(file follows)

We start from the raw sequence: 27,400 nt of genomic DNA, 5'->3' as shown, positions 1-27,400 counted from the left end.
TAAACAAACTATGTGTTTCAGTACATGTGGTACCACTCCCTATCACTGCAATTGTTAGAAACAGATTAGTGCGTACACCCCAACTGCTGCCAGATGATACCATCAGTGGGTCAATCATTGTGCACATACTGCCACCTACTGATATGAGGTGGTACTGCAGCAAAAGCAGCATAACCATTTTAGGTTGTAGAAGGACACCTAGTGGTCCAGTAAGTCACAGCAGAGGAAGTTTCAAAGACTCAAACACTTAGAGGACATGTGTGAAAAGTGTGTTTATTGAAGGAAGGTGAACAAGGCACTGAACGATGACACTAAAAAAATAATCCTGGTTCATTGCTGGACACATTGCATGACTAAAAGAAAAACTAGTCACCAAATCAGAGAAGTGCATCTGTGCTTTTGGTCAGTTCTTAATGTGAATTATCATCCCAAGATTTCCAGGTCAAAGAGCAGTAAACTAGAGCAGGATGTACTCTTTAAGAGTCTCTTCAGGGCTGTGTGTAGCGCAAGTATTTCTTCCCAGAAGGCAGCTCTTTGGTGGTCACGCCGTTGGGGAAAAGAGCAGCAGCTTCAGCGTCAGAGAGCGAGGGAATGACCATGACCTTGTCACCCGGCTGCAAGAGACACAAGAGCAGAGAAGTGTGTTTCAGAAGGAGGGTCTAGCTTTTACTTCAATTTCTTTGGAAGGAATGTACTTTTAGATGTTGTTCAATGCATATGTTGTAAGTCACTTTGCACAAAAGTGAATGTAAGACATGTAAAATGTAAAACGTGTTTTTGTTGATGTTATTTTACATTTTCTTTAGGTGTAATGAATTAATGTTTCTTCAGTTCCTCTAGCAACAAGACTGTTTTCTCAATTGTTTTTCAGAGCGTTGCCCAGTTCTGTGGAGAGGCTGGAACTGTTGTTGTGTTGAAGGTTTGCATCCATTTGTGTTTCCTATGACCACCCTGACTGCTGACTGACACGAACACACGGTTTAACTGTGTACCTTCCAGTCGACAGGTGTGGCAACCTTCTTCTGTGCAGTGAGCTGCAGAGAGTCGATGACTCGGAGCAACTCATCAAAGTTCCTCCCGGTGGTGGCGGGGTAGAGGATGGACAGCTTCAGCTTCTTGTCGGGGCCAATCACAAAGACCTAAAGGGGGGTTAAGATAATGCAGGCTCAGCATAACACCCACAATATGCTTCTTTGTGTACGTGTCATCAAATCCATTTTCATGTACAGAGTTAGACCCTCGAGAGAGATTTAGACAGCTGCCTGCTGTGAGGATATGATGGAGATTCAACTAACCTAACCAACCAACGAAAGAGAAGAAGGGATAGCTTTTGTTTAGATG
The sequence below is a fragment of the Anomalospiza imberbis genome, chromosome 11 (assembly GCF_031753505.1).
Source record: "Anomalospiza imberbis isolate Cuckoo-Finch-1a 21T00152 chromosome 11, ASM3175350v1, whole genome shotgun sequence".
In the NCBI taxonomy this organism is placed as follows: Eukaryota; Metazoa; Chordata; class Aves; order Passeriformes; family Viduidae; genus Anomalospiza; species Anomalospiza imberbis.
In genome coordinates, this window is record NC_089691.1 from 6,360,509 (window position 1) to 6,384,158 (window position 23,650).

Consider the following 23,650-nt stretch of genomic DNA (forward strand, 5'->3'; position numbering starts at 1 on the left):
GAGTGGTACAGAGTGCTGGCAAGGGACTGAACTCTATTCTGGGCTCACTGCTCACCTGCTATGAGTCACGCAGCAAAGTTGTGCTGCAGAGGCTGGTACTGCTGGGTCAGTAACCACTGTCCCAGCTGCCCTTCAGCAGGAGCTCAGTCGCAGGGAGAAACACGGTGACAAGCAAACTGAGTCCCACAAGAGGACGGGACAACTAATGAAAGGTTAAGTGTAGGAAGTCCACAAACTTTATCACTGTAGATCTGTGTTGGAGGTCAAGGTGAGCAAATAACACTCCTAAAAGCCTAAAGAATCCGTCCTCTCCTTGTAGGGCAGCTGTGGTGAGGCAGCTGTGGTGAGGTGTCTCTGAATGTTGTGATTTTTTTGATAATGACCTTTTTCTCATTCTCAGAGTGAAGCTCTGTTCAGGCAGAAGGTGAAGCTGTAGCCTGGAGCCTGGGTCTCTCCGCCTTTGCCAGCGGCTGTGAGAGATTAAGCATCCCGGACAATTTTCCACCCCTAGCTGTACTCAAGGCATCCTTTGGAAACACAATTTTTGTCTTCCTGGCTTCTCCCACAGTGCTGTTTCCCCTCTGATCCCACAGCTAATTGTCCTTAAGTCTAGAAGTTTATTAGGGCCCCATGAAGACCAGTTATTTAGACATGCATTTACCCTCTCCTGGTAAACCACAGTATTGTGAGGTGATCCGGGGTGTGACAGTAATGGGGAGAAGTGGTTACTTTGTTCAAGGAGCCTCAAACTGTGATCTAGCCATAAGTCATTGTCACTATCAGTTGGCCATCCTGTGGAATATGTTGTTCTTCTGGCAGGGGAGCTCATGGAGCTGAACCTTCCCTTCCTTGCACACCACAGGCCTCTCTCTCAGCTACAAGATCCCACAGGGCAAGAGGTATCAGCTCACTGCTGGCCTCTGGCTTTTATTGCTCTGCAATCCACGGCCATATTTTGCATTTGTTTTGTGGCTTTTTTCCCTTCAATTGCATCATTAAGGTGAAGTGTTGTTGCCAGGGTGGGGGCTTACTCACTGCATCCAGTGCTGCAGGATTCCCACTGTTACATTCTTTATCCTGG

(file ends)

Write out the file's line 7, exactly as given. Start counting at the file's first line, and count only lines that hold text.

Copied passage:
Consider the following 23,650-nt stretch of genomic DNA (forward strand, 5'->3'; position numbering starts at 1 on the left):